Northeast

Koireng tribe demands special status, adoption of bicameral legislature

Koireng tribe is considered as one of the smallest tribal populations having an estimate of around 3,000 people.

ByIFP Bureau

Updated 1 Nov 2022, 2:38 pm

(PHOTO: IFP)
(PHOTO: IFP)

Koren (Koireng) which is considered as one of the smallest tribal populations having an estimate of around 3,000 people demanded a special status and adoption of the bicameral legislature in Manipur.  

“The Koireng community is one of the smallest minority groups and it has no political space. The Koireng community and other minorities such as Aimol, Chothe and others are far left behind in terms of its socio-economy status,” said president of Koren (Koireng) Youth Organisation (KYO) RN Boipu Koireng.

He was speaking as the chief guest during the one-day cultural exchange programme of the Koireng tribe organised by the KYO under the theme ‘Exploring rich culture and excel our value and identity’ at Longa Koireng village in Kangpokpi district on Tuesday.

He pointed out that the Koireng tribe has existed since 33 AD and has been playing a crucial role in safeguarding the integrity of Manipur despite its endangered population. “The Koirengs should be proud of it,” Boipu added.  

He, however, contended that the Koireng tribe is being isolated from various government benefits due to absence of voice in politics and administrations.  

Disintegration, division and hatred in a society arise when there is lack of differences in opportunities, unequal participation, he said. He further drew the attention of the state government to consider establishing a separate state commission for minority tribes in order to address their grievances.  

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He said that there is no faith left for the Koireng tribe if the present condition continues. The president stressed the need of setting up a protection mechanism by the state government to save the Koireng tribe, which is one of the indigenous groups of Manipur, from facing an extinction in the near future.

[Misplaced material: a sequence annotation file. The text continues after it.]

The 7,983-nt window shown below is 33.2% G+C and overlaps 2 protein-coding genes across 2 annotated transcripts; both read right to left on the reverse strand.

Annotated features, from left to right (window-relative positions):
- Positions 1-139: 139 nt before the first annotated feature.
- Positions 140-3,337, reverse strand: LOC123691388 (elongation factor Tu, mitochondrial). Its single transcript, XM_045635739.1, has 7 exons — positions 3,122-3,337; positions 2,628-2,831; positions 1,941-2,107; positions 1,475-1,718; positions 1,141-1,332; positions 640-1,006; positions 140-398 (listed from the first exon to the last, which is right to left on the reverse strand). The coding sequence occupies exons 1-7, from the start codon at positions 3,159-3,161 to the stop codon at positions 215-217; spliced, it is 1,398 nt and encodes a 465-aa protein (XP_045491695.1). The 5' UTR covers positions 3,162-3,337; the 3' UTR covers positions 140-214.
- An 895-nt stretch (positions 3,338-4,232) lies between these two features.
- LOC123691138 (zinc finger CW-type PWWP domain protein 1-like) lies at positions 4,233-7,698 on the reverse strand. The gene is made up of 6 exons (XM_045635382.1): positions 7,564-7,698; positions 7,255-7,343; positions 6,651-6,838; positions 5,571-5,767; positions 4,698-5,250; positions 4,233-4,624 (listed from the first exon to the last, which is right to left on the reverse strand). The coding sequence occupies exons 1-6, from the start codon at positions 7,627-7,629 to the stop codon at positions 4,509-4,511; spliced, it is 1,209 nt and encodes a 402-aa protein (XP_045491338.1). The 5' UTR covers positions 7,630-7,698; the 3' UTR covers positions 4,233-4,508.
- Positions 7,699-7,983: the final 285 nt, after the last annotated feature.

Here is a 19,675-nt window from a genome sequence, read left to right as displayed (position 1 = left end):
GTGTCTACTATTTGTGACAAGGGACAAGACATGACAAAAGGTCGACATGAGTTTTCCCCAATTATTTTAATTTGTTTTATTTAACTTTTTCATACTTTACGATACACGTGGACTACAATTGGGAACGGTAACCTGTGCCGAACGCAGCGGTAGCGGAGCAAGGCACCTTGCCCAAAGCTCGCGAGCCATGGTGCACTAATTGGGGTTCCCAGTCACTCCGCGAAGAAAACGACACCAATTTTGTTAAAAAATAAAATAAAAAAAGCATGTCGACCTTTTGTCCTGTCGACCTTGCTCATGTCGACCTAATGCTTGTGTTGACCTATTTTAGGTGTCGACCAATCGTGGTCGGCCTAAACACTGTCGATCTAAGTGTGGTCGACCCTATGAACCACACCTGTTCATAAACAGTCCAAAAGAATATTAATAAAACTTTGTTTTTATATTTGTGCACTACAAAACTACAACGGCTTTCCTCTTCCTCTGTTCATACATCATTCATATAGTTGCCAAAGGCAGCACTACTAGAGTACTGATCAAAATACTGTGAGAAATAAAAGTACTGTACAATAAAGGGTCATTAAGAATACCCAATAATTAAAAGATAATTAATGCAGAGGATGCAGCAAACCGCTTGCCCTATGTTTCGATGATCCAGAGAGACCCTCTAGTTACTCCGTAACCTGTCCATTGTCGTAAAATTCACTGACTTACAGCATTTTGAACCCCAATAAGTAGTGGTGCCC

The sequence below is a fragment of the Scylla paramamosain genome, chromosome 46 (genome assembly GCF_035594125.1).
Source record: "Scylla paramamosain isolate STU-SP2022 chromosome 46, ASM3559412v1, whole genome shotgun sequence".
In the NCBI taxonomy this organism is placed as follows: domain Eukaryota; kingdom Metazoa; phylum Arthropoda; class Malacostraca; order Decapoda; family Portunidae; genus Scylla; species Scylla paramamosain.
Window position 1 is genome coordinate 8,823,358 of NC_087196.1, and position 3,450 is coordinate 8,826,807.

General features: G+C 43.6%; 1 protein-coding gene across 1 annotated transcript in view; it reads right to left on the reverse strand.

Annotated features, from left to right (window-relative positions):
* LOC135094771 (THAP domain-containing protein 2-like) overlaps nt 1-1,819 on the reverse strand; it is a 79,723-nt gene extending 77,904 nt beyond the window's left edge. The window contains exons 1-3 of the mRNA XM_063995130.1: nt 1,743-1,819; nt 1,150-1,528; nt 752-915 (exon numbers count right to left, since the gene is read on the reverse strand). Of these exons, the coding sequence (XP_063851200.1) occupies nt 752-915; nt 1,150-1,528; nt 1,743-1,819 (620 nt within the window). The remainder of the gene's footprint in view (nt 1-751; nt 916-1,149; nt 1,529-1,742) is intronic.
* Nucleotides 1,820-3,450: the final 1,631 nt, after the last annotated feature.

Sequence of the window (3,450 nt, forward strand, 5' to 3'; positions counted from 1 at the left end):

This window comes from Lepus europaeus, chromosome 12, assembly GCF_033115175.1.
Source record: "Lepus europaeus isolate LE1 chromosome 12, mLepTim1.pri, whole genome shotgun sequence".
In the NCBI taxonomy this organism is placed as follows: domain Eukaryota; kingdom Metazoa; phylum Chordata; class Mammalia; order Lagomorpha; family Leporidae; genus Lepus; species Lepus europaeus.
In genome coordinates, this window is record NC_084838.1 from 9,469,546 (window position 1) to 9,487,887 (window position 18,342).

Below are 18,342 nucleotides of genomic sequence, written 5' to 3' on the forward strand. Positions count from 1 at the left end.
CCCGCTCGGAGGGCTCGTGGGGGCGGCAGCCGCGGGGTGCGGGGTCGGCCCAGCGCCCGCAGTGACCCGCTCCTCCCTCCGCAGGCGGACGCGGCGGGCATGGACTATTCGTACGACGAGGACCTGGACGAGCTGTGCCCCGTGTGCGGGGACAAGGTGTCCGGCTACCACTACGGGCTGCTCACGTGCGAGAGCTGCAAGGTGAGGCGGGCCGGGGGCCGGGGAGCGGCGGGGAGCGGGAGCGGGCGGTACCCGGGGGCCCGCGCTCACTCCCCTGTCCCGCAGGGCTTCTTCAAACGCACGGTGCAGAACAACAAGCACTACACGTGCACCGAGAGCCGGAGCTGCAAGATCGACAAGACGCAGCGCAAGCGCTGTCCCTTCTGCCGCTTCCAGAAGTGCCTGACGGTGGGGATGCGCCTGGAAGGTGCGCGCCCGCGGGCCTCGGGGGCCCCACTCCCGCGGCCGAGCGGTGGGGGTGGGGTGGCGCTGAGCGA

He also demanded recognition of the Koireng tribe as one of the endangered tribes of India.

ALSO READ: Endangered Tarao left with only one man who can play traditional instruments, folk songs

Concerning the cultural exchange programme, he said that it is a ‘wakeup call’ for the Koireng tribe to enhance, explore and educate their culture and tradition.

Former AMUCO president Y Yangsoso Koireng in speech compared a person who has lost its identity, culture and tradition to non-living things and cited the faith of the Moran community of Assam.

He further stressed the need to educate the youths on the culture and tradition in order to preserve and protect them. He also lauded KYO for taking up such a meaningful cultural exchange programme.

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He narrated the origin of the Koireng tribe and lamented that the Central government has not given any protection to the Koireng tribe despite celebrating its 75 years of independence.

He encouraged the youngsters to never give up in their struggle in uplifting the status of the Koireng tribe. He called on all the Koireng youths to never hesitate in wearing their cultural attire and in following their rich tradition.

ALSO READ: Tarao: How the 'Forgotten tribe' of Manipur is battling to survive

The programme included events such as song, dance, indigenous games and sports, indigenous instrumental talent show, skills and other talent shows besides traditional attire show and ornament show for women and girls.   

It was also attended by village chief of Longa Koireng SR Sosan,  village chief  of Sadu Koireng R Ngirrel and village chief of Ngairong Village S Roungneisen Koren as chief guests while 'luklakpa' of Longa Koireng Y Khelsoreng and 'luklakpa' of Sadu Koireng Khelsoreng Maite took part as guests of honour.  

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koireng tribetribal populationKoireng

IFP Bureau

IFP Bureau

IMPHAL, Manipur

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